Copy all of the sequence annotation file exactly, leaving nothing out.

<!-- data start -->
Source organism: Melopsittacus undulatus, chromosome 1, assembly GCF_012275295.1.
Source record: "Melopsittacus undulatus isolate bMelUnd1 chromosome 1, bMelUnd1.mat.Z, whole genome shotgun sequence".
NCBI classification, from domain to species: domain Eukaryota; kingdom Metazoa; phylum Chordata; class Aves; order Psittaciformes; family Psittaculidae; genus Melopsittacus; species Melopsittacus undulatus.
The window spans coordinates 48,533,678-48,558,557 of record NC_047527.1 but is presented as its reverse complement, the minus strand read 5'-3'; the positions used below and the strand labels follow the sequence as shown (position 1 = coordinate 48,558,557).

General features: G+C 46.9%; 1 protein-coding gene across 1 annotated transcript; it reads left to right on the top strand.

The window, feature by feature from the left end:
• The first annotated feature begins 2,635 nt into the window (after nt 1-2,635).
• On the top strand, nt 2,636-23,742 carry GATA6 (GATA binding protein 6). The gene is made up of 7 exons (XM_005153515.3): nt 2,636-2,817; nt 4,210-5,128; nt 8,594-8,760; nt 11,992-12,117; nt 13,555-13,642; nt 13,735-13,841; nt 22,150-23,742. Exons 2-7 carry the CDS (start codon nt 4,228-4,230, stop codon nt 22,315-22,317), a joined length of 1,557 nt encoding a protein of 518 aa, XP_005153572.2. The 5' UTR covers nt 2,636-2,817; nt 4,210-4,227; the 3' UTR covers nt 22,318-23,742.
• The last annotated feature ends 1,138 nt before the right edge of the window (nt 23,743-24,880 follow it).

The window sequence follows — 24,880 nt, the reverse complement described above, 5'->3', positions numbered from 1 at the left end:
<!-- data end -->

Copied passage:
Source organism: Melopsittacus undulatus, chromosome 1, assembly GCF_012275295.1.
Source record: "Melopsittacus undulatus isolate bMelUnd1 chromosome 1, bMelUnd1.mat.Z, whole genome shotgun sequence".
NCBI classification, from domain to species: domain Eukaryota; kingdom Metazoa; phylum Chordata; class Aves; order Psittaciformes; family Psittaculidae; genus Melopsittacus; species Melopsittacus undulatus.
The window spans coordinates 48,533,678-48,558,557 of record NC_047527.1 but is presented as its reverse complement, the minus strand read 5'-3'; the positions used below and the strand labels follow the sequence as shown (position 1 = coordinate 48,558,557).

General features: G+C 46.9%; 1 protein-coding gene across 1 annotated transcript; it reads left to right on the top strand.

The window, feature by feature from the left end:
• The first annotated feature begins 2,635 nt into the window (after nt 1-2,635).
• On the top strand, nt 2,636-23,742 carry GATA6 (GATA binding protein 6). The gene is made up of 7 exons (XM_005153515.3): nt 2,636-2,817; nt 4,210-5,128; nt 8,594-8,760; nt 11,992-12,117; nt 13,555-13,642; nt 13,735-13,841; nt 22,150-23,742. Exons 2-7 carry the CDS (start codon nt 4,228-4,230, stop codon nt 22,315-22,317), a joined length of 1,557 nt encoding a protein of 518 aa, XP_005153572.2. The 5' UTR covers nt 2,636-2,817; nt 4,210-4,227; the 3' UTR covers nt 22,318-23,742.
• The last annotated feature ends 1,138 nt before the right edge of the window (nt 23,743-24,880 follow it).

The window sequence follows — 24,880 nt, the reverse complement described above, 5'->3', positions numbered from 1 at the left end: